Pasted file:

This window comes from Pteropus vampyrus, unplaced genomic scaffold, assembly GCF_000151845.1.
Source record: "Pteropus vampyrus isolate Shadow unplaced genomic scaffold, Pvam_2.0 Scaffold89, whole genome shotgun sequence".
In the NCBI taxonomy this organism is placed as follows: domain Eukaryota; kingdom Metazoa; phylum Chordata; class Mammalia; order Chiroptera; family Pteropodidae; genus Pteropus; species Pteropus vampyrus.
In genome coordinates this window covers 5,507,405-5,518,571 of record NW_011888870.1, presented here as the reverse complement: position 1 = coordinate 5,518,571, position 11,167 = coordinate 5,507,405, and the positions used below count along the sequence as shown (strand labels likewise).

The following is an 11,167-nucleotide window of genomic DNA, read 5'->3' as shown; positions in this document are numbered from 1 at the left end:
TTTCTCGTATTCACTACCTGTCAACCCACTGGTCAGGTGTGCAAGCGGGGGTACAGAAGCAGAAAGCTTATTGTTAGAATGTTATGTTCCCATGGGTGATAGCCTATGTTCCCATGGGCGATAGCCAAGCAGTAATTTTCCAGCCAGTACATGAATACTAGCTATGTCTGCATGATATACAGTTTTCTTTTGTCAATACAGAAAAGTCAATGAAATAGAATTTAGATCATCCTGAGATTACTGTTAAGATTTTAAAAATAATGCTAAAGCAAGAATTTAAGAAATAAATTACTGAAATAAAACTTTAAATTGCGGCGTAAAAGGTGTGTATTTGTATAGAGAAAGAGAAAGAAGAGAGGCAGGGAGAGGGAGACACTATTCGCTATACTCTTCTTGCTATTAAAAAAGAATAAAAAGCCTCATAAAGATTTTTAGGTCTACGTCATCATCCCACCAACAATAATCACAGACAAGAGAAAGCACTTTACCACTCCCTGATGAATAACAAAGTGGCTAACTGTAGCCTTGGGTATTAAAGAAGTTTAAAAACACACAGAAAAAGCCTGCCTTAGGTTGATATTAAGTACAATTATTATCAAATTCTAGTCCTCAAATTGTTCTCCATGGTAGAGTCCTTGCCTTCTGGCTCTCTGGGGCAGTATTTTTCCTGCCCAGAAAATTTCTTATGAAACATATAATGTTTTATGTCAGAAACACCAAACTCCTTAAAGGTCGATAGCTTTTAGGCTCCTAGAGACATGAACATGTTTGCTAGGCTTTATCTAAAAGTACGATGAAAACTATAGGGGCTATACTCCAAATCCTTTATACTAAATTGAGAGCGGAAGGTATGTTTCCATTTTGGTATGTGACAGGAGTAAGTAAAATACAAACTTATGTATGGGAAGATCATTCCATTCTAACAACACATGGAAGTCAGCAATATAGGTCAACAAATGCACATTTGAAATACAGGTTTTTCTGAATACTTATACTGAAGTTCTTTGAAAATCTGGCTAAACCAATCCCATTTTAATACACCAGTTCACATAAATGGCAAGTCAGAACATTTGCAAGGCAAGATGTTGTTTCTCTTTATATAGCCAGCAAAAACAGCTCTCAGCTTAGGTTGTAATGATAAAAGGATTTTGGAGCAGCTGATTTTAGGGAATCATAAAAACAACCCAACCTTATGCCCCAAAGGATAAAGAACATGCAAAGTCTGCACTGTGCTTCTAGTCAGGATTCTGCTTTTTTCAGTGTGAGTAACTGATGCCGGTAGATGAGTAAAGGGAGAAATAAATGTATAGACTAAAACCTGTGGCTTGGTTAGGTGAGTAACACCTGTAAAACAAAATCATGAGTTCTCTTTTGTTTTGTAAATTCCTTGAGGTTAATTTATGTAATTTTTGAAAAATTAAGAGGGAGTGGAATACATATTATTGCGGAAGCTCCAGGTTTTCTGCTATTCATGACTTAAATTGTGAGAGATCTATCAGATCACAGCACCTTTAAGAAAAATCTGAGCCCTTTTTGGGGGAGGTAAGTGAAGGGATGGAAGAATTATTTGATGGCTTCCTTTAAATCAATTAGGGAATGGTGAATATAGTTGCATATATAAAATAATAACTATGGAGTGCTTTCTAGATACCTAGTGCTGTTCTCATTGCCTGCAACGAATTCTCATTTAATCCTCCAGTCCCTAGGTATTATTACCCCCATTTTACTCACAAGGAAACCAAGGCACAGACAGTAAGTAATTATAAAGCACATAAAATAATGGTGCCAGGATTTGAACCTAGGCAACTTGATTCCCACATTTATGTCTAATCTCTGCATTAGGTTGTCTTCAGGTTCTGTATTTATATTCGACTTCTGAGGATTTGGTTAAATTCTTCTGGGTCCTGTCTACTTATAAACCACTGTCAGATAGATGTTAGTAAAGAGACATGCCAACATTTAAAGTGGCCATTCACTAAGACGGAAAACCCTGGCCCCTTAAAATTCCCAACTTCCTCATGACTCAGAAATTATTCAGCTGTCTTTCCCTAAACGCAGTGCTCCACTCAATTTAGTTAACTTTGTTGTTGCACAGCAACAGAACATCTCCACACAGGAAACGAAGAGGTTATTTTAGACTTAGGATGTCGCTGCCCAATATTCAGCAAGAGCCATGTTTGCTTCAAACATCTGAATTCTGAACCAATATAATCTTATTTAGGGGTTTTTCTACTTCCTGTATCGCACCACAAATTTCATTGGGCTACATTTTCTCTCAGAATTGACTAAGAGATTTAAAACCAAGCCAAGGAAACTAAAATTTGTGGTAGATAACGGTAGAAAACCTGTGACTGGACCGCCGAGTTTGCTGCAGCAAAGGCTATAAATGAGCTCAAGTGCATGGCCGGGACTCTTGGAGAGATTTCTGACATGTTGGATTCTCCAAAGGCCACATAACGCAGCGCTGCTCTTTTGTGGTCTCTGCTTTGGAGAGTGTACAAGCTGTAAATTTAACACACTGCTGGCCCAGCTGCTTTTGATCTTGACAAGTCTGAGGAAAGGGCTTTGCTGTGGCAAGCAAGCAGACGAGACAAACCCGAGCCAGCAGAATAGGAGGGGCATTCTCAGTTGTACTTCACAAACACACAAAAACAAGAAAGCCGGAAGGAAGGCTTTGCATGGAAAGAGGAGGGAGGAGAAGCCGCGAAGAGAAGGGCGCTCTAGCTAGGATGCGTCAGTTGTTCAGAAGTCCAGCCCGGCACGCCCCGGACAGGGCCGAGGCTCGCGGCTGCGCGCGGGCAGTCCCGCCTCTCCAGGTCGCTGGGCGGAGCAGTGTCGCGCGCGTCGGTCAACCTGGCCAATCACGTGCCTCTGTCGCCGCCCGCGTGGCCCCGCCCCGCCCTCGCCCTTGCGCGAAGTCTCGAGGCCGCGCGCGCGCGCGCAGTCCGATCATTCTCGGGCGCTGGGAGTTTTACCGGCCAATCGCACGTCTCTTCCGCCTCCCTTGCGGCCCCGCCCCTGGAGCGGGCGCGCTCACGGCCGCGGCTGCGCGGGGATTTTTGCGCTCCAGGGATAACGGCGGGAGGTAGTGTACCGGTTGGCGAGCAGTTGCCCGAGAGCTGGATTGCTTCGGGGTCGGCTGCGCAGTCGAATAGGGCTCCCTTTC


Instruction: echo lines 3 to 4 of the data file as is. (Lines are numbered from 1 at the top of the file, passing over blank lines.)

In the NCBI taxonomy this organism is placed as follows: domain Eukaryota; kingdom Metazoa; phylum Chordata; class Mammalia; order Chiroptera; family Pteropodidae; genus Pteropus; species Pteropus vampyrus.
In genome coordinates this window covers 5,507,405-5,518,571 of record NW_011888870.1, presented here as the reverse complement: position 1 = coordinate 5,518,571, position 11,167 = coordinate 5,507,405, and the positions used below count along the sequence as shown (strand labels likewise).